Four weeks from today, some 19.6 million Kenyans will be trooping to the 40,883 polling stations to cast their votes in six elections. As the campaigns enter the home stretch, the Independent Electoral and Boundaries Commission maintains it is ready for the General Election, despite recurrent questions of its preparedness by opposition formations and civil society. IEBC Chairperson Wafula Chebukati spoke to the Nation's Walter Menya on the polls and the opposition's criticism of the agency as working in collusion with the Jubilee Party. In the interview, Mr Chebukati reiterated its independence and, for the umpteenth time, assured the country of a free, fair and transparent election. Here are excerpts of the interview.
Just a month to the General Election, questions still abound about IEBC’s preparedness or lack thereof to deliver a free, fair and credible poll. In your opinion, are these questions justified?
How do we judge levels of preparedness? In the context of elections, I guess it is the degree of compliance with timelines. Despite the challenges IEBC has faced, it is clear we have remained on course on critical aspects like voter registration, candidate nominations, regulations, staff recruitment, technology and other materials. Other than the new challenge with presidential ballot papers, we have delivered on the rest as anticipated.
The opposition has often claimed IEBC and the Jubilee Party, more often than not, speak the same language whenever the opposition raises any concerns. This goes to question your impartiality and independence. What do you have to say about this?
We are independent and we make independent decisions. We have not solicited anyone to speak for us and no one is cajoling us in any way. Those are perceptions, innuendos and fake news.
The Court of Appeal ruling that the presidential election results announced at the constituency levels are final came when IEBC was already planning for a National Tallying Centre. Has that ruling interfered in any way with your preparations? If so, in what ways?
The decision has impact on the traditional concept of a tallying centre. The results will be conveyed electronically and therefore physical delivery by our returning officers will not be there. There are other implications we are still working with and redesigning but it does not completely remove the tallying centre. That is where the coordination and announcement will be done.
Elections are about perception and anything that clouds any decision IEBC makes in the run-up to the election erodes the public confidence on the commission.
That being the case, why did IEBC insist on selecting Al Ghurair Printing & Publishing despite the questions that the opposition had raised? Don’t you fear that that could be setting the stage for people to challenge the outcome of the elections?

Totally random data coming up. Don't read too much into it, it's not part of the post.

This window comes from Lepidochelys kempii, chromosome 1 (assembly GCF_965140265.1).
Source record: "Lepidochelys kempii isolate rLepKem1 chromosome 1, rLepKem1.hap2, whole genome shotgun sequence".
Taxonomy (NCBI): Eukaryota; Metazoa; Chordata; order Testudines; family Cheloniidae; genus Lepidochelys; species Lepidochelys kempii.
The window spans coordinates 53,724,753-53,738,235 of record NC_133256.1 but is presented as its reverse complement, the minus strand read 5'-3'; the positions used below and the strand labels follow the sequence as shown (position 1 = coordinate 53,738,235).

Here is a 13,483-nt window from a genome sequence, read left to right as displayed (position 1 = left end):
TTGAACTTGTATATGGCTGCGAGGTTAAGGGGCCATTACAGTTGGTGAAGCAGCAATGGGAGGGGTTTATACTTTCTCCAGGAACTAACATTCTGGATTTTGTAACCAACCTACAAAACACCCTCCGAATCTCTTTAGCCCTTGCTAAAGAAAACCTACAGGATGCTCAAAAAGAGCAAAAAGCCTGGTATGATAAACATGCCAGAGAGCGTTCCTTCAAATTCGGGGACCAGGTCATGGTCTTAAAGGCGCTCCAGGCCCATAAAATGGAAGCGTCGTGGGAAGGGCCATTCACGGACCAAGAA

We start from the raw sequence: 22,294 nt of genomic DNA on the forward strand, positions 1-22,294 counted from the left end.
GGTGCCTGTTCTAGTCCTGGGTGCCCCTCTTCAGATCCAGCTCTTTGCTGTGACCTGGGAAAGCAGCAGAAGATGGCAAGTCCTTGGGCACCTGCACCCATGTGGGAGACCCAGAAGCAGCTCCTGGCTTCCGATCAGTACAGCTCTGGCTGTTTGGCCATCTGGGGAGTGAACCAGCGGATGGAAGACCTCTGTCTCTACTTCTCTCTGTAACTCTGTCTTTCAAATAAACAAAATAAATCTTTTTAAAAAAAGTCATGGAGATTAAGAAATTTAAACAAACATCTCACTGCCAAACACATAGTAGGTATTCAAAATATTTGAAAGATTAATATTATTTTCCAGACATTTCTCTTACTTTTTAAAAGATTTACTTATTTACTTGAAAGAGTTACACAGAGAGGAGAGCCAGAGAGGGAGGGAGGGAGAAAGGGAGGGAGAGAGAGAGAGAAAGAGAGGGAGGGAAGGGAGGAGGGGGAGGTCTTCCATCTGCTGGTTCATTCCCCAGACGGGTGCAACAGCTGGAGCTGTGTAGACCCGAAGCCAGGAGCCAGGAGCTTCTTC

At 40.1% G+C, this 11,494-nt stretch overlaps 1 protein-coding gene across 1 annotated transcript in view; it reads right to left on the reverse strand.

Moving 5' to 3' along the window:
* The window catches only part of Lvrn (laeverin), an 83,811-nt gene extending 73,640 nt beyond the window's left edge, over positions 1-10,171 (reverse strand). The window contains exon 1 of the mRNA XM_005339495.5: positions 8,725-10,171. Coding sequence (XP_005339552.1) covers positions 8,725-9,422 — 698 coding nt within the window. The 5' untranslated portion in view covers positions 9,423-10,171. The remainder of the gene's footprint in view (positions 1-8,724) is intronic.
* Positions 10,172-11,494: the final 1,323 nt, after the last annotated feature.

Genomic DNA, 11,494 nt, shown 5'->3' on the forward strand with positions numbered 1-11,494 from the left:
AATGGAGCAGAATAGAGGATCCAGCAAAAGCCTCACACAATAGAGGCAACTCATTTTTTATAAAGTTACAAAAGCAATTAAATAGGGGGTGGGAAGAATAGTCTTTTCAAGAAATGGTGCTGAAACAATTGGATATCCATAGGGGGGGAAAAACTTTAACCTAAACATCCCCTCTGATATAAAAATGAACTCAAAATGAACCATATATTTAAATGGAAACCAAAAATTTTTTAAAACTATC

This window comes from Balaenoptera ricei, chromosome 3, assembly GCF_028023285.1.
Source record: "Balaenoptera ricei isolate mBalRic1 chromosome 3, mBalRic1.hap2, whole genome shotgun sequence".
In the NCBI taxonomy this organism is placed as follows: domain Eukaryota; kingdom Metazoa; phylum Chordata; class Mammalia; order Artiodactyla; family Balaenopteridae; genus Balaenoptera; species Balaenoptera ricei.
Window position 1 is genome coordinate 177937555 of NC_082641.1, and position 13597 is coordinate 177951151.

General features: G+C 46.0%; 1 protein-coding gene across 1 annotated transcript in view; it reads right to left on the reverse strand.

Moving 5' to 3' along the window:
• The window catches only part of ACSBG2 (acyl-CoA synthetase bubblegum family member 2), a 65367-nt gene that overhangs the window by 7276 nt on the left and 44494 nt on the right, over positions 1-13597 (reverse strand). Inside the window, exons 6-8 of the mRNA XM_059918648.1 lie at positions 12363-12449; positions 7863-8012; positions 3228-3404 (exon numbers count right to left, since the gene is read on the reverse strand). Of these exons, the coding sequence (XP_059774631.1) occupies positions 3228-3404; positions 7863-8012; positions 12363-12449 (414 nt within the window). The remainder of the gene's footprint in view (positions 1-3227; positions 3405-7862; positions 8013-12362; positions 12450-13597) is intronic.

The courts have pronounced themselves on this and, since we were faulted only on the issue of public participation, we will be engaging the public from Monday July 10.
IEBC suspended its ICT director Mr James Muhati just a week before it tested its technology which Mr Muhati, incidentally, is required to oversee on Election Day. How will he implement a system whose testing he was not part of?
Mr Muhati was suspended for one month and he has since been reinstated. Institutions have mechanisms and structures for continuity and IEBC is no exception.
After IEBC settled on Al Ghurair the commission further announced it would invite political party representatives, media and civil society representatives to accompany the commission to visit Al Ghurair premises. What became of the planned trip and did IEBC proceed with it without the other players it had invited?
This has now been overtaken by events.
The opposition Nasa has been calling on the commission to furnish it with the complementary voter identification and tallying system that IEBC intends to use in case of technology failure.
But with only 29 days to go, could you confirm whether or not IEBC has a complementary system in case of technology failure?
We will use IDs and passports for complementary purposes. But we only intend to use that on 5,427 people whose biometrics we do not have. They are mainly disabled.
A month after KPMG submitted its audit report of the voter register, IEBC has not been able to publish the full report despite demands by opposition, media and civil society organisations. Instead IEBC keeps hiding behind the provision that it was only required to submit the report to Parliament. What is so hard in IEBC publishing the full report so that the public can make an informed decision on the thoroughness of the work done by KPMG? Is there a legal requirement that stops IEBC from publishing and disseminating the full report?
The impediment is technical rather than legal. KPMG gave us only four hard copies. We will publish when we get a soft copy.
Still on the audit of the register, how much did it cost the taxpayer to pay KPMG to undertake the assignment?
In IEBC’s estimation, is there hope that the commission could declare the final results before the seven days provided for in law elapse, bearing in mind that the use of technology may make processes faster and smoother?
We are optimistic that results will come in fast. But accuracy supersedes immediacy.
IEBC was to draw up and share with political parties and independent candidates the interim list of returning officers and the deputy returning officers for their input. What has been the progress on that front?
We posted the names on the website but have so far not received any response.
What activities have IEBC lined up between now and the August 8 date?
Recruitment and training of 362,858 temporary staff, testing of systems, voter education and logistics on distribution of election materials.